There is no question that modern technology can help even the most exceptional teachers support and improve classroom lessons.
Every day, there are more and more examples of teachers using computers, interactive whiteboards, laptops, tablets, podcasts, and other tools to build on classroom instruction and customize learning to meet the needs of their students.
How are teachers using technology?
While technology may not replace the valuable experiences our students have with print books, they open doors that the print books cannot, and at the same time motivate and engage students.
How can you provide students with appropriate texts matched to their specific reading level with e-books?
Reading teachers want students to have the e-book or digital reading experience they will connect most readily to; however, they also demand the same careful consideration of developmentally appropriate criteria used to select print texts. Finding a reliable source for expertly leveled e-books is critical. Secondly, teachers or parents must find suitable programs for the specific hardware—whiteboard, laptop, tablet, etc.—that is available to them.
For instance, NewmarkInteractive.com is a subscription-based online resource with an extensive e-library that offers easy-to-use, precisely leveled texts. Teachers and parents can direct students to specific books of appropriate reading level and topic (e.g. Science, Math, Social Studies, Fiction). Convenient access is also key—NewmarkInteractive.com can be used on any brand of whiteboard, laptop, or desktop computer.
How can you support students based on their reading level so that they engage with e-books successfully?
Customization options in e-books are astounding and make differentiating the e-book experience easy and efficient. For example, the ability to place support through virtual sticky notes on virtual pages at the point of use takes differentiation to a new level.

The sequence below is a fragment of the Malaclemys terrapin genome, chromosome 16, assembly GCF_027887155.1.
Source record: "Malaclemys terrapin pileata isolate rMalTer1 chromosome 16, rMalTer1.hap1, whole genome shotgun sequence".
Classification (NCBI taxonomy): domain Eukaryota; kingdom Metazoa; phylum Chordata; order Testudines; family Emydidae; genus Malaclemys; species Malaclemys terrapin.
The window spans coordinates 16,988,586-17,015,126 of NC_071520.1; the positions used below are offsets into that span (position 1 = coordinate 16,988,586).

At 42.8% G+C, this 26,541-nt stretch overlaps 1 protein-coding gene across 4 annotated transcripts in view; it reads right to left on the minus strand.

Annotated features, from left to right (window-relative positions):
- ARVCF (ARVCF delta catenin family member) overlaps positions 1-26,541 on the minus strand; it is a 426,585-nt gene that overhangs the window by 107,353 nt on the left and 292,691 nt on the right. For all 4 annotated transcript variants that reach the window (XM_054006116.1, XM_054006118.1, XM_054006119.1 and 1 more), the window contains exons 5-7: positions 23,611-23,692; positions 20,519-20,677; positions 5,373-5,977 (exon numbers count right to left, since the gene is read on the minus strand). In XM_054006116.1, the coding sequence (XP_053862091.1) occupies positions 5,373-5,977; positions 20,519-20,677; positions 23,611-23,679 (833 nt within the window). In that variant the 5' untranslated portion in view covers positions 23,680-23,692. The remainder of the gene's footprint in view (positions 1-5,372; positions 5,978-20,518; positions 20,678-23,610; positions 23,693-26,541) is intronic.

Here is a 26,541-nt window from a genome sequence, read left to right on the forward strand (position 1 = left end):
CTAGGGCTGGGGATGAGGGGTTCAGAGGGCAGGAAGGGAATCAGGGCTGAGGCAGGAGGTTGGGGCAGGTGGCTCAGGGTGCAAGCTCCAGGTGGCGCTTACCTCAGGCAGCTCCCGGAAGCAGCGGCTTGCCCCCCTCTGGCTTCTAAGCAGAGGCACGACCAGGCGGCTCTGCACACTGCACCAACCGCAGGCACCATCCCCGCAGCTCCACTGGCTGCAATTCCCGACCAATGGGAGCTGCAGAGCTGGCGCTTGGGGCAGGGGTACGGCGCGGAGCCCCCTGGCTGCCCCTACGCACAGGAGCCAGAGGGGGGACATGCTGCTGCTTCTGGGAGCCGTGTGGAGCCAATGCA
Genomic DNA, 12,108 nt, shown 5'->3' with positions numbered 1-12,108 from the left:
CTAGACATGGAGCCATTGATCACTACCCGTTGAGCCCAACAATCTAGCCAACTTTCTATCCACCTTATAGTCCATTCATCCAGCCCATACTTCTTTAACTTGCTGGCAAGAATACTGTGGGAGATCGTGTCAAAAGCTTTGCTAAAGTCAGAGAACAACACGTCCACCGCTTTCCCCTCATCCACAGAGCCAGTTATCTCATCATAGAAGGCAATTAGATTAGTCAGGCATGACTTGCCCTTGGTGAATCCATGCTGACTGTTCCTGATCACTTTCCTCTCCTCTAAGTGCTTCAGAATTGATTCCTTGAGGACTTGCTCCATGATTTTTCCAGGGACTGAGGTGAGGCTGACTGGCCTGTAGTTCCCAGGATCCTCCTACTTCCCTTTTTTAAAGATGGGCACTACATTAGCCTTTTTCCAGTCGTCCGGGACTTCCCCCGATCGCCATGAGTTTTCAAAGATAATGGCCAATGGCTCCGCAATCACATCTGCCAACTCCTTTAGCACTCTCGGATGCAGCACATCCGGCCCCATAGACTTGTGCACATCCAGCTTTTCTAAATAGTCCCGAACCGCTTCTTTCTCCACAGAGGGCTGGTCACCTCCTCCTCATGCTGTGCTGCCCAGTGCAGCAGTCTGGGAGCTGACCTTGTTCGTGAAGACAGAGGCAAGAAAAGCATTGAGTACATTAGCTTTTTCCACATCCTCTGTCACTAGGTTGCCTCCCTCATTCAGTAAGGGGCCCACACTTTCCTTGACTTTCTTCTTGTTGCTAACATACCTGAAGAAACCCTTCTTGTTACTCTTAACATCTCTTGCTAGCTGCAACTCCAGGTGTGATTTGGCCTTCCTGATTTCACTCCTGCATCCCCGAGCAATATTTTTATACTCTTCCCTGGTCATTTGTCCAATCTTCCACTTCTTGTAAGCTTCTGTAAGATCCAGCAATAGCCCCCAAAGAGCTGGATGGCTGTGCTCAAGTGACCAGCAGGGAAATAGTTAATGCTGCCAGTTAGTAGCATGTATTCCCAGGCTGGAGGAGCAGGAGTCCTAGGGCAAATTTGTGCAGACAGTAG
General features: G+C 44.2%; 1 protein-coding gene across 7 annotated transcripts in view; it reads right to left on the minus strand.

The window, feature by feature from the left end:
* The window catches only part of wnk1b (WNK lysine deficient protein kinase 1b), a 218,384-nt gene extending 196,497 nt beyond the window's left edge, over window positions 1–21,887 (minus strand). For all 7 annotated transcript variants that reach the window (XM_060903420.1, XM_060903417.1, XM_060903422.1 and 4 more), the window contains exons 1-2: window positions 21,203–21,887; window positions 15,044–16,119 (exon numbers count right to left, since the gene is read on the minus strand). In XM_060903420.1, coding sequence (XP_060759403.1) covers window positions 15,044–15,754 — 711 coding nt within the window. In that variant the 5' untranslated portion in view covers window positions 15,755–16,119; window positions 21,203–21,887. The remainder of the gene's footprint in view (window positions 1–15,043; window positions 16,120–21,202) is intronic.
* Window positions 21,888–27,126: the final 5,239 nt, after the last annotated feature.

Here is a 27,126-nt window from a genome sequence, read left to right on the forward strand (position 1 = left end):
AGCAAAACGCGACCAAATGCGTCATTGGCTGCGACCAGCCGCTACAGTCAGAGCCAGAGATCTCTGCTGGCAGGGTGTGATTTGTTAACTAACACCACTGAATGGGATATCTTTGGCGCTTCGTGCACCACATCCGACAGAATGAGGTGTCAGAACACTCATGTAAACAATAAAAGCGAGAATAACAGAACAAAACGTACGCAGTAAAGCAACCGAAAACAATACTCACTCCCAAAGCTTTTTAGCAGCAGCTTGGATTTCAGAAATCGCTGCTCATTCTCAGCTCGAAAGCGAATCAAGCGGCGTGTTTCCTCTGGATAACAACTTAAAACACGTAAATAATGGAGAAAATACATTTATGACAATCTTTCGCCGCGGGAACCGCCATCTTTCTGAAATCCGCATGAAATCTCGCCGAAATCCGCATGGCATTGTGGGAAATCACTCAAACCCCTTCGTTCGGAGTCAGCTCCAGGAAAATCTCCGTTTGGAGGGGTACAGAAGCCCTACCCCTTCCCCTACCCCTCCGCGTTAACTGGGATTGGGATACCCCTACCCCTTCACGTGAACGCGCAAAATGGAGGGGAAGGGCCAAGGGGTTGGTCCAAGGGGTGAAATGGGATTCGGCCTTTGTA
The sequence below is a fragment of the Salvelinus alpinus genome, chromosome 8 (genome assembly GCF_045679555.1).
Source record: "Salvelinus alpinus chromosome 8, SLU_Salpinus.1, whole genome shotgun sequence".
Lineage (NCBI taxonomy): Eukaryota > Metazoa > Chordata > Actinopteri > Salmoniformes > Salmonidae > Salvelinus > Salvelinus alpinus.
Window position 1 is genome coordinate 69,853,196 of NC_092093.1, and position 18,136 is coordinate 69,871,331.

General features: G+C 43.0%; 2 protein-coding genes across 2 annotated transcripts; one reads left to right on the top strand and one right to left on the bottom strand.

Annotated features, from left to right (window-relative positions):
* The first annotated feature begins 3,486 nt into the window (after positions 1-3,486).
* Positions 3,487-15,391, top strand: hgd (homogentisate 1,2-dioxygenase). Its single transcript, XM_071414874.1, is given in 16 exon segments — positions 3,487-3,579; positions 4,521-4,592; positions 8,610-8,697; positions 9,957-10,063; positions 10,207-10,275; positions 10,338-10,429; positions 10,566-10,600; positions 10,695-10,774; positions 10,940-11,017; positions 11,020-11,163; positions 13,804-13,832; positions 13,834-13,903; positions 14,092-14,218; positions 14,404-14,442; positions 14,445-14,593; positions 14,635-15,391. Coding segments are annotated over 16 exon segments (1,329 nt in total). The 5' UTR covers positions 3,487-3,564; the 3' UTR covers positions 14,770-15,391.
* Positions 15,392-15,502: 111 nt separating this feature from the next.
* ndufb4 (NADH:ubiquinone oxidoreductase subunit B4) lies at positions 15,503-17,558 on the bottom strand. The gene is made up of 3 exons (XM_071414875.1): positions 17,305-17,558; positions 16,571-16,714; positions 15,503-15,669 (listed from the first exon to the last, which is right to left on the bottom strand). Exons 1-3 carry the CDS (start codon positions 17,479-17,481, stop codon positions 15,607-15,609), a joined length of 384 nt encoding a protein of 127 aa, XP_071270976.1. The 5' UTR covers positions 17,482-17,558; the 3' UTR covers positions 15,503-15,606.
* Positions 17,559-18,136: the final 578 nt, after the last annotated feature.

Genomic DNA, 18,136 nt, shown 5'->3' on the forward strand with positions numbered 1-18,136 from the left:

If a teacher is discussing a vocabulary strategy using context clues to determine meaning, he or she may encounter a scenario like this. The teacher assigns an e-book to a group of students who needs to practice a strategy and notices the following text:
Pourquoi tales often point out character flaws, or foibles, that people have, such as being boastful, proud, or impatient.
Using an e-book, a teacher can place a virtual sticky note for students right in the margin that reads:
"What is another word for ‘foible’? Give an example."
The students can respond on the virtual sticky note and the lesson yields differentiation, strategy application, and even accountability.
How can you conduct pre-reading activities to model meaning-making strategies for shared reading?
Teachers often model asking questions as a strategy for before, during, or even after the reading. When text is projected through the whiteboard, teachers can use the software pen tools or notes tool to place questions directly into the text. The lesson becomes interactive as students add their questions to the text or put check marks next to questions they also have, or propose answers, which can later be confirmed.
What are some specific examples of using an interactive e-book as part of a reading lesson?
Adding an interactive whiteboard into a reading lesson provides teachers with a range of tools and options. For example, in a text rich with comparison and contrast, highlighting tools allow teachers to focus on the author's signal language.
The use of color also becomes a key way for students to hone in on the words that show what is alike: like, and, also, both, etc., using one color, versus what is different: but, while, however, although, etc., using a second color. This creates the context for students to see the rhetorical pattern of text, which becomes their road map for successful reading.
Ways to integrate e-learning with print materials
Interactive e-books and activities can be integrated with print materials in many ways! For example, you might begin your science lesson about weather with an exciting interactive e-book about Amazing Storms. Use the CD-ROM on your whiteboard to introduce the entire class to the topic. Encourage students to be active learners and come up to the whiteboard to read aloud, highlight key vocabulary or images, or complete comprehension activities after reading.
After introducing the whole group to the lesson and attracting their attention through the engaging interactive features of the CD-ROM, use the print books with a small group of students to hone in on literacy skills and provide targeted attention to students of specific reading levels. Or send the CD-ROM or the print book home with students for independent reading or reading with parents. For other ways to combine print and interactive materials, ask your fellow teachers! We have been amazed by the creative lessons that teachers across the country have shared with us.